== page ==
- Mercury: What is your communication style? What’s an effective way for me to let you know I’m hurt? How do you tend to process information, especially if it’s a sticky situation? What’s your favorite way to flirt and be flirted with? What’s an area of growth for you, and what do you enjoy learning about?
- Venus: What’s your love language? How do you like to express (and receive) affection? How do you like to connect with others? What’s your relationship to community? What are you drawn to, in other people and in life? What romantic relationship patterns do you have that you’d like to shift?
- Mars: What are you like when you’re angry? How comfortable are you with asserting yourself? Do you lean toward aggression or passivity? Are you more of a “take action” or a “sit back” personality, and how do you hope your partner supports you in that? What is your sexual energy like? What helps you feel sexually fulfilled?
- Jupiter: What is your philosophy on life? Which values play the biggest role in how you show up in relationships and in the world? How do you feel when your actions don’t align with your ideals? What is your vision for the world? Which values (family, political) feel incompatible with yours?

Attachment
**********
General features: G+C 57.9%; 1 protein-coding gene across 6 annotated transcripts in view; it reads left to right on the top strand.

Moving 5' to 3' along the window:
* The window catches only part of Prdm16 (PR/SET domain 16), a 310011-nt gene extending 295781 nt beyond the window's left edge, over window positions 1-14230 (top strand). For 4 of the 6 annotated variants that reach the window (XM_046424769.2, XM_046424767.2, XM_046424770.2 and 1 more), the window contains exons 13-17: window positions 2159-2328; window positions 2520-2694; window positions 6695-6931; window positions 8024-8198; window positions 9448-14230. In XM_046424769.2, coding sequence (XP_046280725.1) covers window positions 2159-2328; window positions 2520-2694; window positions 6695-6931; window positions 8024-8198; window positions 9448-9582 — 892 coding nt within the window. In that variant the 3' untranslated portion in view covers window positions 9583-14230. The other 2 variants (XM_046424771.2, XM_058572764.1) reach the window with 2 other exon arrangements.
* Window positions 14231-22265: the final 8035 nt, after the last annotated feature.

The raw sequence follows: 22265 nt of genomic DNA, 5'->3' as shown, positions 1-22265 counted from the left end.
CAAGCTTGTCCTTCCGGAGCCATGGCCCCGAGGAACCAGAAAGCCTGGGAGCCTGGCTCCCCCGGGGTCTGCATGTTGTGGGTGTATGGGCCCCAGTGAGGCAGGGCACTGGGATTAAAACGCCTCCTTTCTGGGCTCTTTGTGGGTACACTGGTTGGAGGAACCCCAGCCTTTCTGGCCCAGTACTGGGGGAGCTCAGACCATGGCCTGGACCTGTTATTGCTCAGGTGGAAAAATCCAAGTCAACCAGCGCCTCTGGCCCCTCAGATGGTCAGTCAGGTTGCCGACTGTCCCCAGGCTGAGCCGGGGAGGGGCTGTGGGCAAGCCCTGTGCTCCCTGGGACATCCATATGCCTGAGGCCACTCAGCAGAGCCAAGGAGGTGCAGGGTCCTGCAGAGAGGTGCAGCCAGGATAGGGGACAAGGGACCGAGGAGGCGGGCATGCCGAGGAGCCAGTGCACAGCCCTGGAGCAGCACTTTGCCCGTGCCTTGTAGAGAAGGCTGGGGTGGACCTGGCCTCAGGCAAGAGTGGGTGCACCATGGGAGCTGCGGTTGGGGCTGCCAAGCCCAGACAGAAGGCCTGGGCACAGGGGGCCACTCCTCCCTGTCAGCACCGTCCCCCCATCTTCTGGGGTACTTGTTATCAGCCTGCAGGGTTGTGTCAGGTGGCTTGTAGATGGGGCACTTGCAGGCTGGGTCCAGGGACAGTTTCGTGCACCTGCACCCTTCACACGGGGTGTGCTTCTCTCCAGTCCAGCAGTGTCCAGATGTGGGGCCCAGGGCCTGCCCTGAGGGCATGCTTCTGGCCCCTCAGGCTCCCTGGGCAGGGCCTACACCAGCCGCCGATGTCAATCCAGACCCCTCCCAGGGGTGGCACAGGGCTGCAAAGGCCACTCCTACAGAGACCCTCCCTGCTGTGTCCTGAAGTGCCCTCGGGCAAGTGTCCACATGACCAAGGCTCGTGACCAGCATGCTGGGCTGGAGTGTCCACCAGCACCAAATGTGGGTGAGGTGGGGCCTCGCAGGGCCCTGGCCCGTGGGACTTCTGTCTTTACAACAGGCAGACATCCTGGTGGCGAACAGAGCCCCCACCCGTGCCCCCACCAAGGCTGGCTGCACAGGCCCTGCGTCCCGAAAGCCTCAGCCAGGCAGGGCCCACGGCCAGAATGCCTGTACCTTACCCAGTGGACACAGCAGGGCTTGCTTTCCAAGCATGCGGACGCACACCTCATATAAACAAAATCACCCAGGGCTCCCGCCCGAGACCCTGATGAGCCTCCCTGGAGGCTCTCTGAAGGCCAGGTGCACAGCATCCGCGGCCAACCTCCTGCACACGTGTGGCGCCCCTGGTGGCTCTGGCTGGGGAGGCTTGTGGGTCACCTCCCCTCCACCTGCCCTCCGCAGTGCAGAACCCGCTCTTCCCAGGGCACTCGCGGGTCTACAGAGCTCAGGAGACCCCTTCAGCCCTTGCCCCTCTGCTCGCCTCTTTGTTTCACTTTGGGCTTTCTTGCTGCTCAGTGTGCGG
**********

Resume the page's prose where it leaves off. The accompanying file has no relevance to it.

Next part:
- Saturn: What are you afraid of? What are some boundaries do you need in place for your relationships to thrive? Where is the wiggle room in those boundaries, if any? Where do you think those needs come from? In what ways do you feel limited? What (and who) do you feel responsible for?
Of course, you can venture into Uranus, Neptune, and Pluto, too (or get really wild and start looking up asteroid and comet placements). But this is a great place to start.
Want to skip all the beginning work and just have an app tell you your compatibility instead? I recommend downloading The Pattern. Instead of using astrology-heavy language, it simply explores who you are on a foundational level, what’s happening for you currently, and how you relate to others.
These conversations around boundaries, emotional support, and handling conflict are important ones — as they will arise in relationships eventually. Astrology simply gives us a framework for having these conversations in a way that can feel lighter and less daunting. And that is how it can be a powerful tool, whether it’s considered “real” or not.
Besides, diving into the complexities of your charts together is an automatic couples achievement level unlocked: astrology memes!
Melissa Fabello, PhD, is a social justice activist whose work focuses on body politics, beauty culture, and eating disorders. Follow her on Twitter and Instagram.